• myocardium damage: Existing damage to the myocardium can also provoke PVCs. The myocardial scarring that occurs in myocardial infarction and also in the surgical repair of congenital heart disease can disrupt the conduction system of the heart and may also irritate surrounding viable ventricular myocytes, make them more likely to depolarize spontaneously. Inflammation of the myocardium (as occurs in myocarditis) and systemic inflammation cause surges of cytokines, which can affect the electrical properties of myocytes and may be ultimately responsible for causing irritability of myocytes.


PVCs may be found incidentally on cardiac tests such as a 12-lead electrocardiogram (ECG/EKG) performed for another reason. In those with symptoms suggestive of premature ventricular complexes, the ECG/EKG is the first investigation that may identify PVCs as well as other cardiac rhythm issues that may cause similar symptoms. If symptoms are infrequent, other forms of continuous heart beat recording may be used, such as a 24- or 48-hour Holter monitor or even 14- to 30-day recorders if the symptoms are very occasional.[2] The advantage of these monitors is that they allow a quantification of the amount of abnormal beats ("burden") and ensure that there are no additional heart arrhythmias present that might require specific attention, such as ventricular tachycardia.[2] If symptoms are associated with exercise, a supervised cardiac stress test may be required to reproduce the abnormality. Specifically, if this shows exercise-induced ventricular tachycardia this would require specific treatment.[2] If PVCs are suppressed by exercise, this is an encouraging finding.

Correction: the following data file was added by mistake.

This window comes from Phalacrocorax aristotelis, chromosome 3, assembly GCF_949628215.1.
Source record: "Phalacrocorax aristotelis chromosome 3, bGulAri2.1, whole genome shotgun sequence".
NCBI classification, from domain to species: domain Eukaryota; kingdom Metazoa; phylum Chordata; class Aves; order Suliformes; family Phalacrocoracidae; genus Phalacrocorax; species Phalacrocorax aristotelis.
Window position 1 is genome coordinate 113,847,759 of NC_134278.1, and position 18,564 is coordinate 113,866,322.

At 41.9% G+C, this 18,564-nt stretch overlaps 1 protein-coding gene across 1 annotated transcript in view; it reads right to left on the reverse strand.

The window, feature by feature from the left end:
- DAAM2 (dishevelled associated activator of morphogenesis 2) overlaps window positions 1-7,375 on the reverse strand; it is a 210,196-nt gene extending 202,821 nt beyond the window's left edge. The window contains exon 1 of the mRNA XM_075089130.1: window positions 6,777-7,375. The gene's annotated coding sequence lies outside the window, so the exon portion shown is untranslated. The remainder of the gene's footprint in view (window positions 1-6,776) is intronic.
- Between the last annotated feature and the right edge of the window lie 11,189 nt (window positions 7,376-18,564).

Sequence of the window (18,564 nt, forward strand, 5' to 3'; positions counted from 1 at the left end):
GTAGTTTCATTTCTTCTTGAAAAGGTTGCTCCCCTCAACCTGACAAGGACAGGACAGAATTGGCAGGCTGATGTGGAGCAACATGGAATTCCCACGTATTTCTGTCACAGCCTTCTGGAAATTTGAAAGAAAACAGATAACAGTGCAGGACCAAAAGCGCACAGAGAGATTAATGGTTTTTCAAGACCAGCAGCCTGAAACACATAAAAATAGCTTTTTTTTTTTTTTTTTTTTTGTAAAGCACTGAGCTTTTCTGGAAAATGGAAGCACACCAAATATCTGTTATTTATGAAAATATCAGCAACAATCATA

On electrocardiography (ECG or Holter) premature ventricular contractions have a specific appearance of the QRS complexes and T waves, which are different from normal readings. By definition, a PVC occurs earlier than the regular normally conducted beat. Subsequently, the time between the PVC and the next normal beat is longer as the result of a compensatory pause.[17] PVCs can be distinguished from premature atrial contractions because the compensatory pause is longer following premature ventricular contractions, in addition to a difference in QRS appearance.[18]